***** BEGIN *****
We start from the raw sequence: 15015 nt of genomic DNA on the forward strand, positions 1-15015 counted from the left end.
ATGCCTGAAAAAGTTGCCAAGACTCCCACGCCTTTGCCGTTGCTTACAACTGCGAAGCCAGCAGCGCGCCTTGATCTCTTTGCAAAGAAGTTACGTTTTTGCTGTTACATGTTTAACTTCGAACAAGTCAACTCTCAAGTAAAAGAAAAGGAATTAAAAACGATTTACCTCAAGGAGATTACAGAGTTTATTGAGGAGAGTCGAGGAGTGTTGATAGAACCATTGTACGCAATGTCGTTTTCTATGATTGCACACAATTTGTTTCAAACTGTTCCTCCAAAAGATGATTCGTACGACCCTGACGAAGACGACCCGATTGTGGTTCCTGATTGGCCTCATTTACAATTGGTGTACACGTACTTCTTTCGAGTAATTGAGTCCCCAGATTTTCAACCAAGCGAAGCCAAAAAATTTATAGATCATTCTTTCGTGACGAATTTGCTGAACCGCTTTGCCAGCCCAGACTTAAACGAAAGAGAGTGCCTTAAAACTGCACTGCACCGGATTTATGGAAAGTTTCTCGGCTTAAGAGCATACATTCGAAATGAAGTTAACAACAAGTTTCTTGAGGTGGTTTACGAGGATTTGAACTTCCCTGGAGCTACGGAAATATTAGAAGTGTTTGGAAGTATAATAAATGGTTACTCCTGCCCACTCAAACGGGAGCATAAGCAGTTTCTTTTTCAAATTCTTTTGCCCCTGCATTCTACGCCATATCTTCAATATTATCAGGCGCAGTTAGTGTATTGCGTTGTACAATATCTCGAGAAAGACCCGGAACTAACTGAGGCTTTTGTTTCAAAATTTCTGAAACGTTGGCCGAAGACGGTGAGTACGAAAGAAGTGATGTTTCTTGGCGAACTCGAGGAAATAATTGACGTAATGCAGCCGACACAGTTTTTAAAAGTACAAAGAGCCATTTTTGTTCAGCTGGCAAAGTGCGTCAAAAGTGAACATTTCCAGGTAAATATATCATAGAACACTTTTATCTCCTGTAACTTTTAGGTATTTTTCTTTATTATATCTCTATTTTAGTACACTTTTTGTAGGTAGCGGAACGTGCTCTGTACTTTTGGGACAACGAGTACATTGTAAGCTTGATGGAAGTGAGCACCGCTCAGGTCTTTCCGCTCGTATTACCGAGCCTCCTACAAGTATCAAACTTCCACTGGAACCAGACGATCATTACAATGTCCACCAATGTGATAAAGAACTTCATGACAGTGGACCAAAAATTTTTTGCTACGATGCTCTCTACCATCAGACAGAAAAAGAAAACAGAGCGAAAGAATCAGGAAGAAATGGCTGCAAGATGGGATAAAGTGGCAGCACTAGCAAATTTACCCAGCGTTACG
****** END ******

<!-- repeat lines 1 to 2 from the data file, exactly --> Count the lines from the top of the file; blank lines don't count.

We start from the raw sequence: 15015 nt of genomic DNA on the forward strand, positions 1-15015 counted from the left end.
ATGCCTGAAAAAGTTGCCAAGACTCCCACGCCTTTGCCGTTGCTTACAACTGCGAAGCCAGCAGCGCGCCTTGATCTCTTTGCAAAGAAGTTACGTTTTTGCTGTTACATGTTTAACTTCGAACAAGTCAACTCTCAAGTAAAAGAAAAGGAATTAAAAACGATTTACCTCAAGGAGATTACAGAGTTTATTGAGGAGAGTCGAGGAGTGTTGATAGAACCATTGTACGCAATGTCGTTTTCTATGATTGCACACAATTTGTTTCAAACTGTTCCTCCAAAAGATGATTCGTACGACCCTGACGAAGACGACCCGATTGTGGTTCCTGATTGGCCTCATTTACAATTGGTGTACACGTACTTCTTTCGAGTAATTGAGTCCCCAGATTTTCAACCAAGCGAAGCCAAAAAATTTATAGATCATTCTTTCGTGACGAATTTGCTGAACCGCTTTGCCAGCCCAGACTTAAACGAAAGAGAGTGCCTTAAAACTGCACTGCACCGGATTTATGGAAAGTTTCTCGGCTTAAGAGCATACATTCGAAATGAAGTTAACAACAAGTTTCTTGAGGTGGTTTACGAGGATTTGAACTTCCCTGGAGCTACGGAAATATTAGAAGTGTTTGGAAGTATAATAAATGGTTACTCCTGCCCACTCAAACGGGAGCATAAGCAGTTTCTTTTTCAAATTCTTTTGCCCCTGCATTCTACGCCATATCTTCAATATTATCAGGCGCAGTTAGTGTATTGCGTTGTACAATATCTCGAGAAAGACCCGGAACTAACTGAGGCTTTTGTTTCAAAATTTCTGAAACGTTGGCCGAAGACGGTGAGTACGAAAGAAGTGATGTTTCTTGGCGAACTCGAGGAAATAATTGACGTAATGCAGCCGACACAGTTTTTAAAAGTACAAAGAGCCATTTTTGTTCAGCTGGCAAAGTGCGTCAAAAGTGAACATTTCCAGGTAAATATATCATAGAACACTTTTATCTCCTGTAACTTTTAGGTATTTTTCTTTATTATATCTCTATTTTAGTACACTTTTTGTAGGTAGCGGAACGTGCTCTGTACTTTTGGGACAACGAGTACATTGTAAGCTTGATGGAAGTGAGCACCGCTCAGGTCTTTCCGCTCGTATTACCGAGCCTCCTACAAGTATCAAACTTCCACTGGAACCAGACGATCATTACAATGTCCACCAATGTGATAAAGAACTTCATGACAGTGGACCAAAAATTTTTTGCTACGATGCTCTCTACCATCAGACAGAAAAAGAAAACAGAGCGAAAGAATCAGGAAGAAATGGCTGCAAGATGGGATAAAGTGGCAGCACTAGCAAATTTACCCAGCGTTACG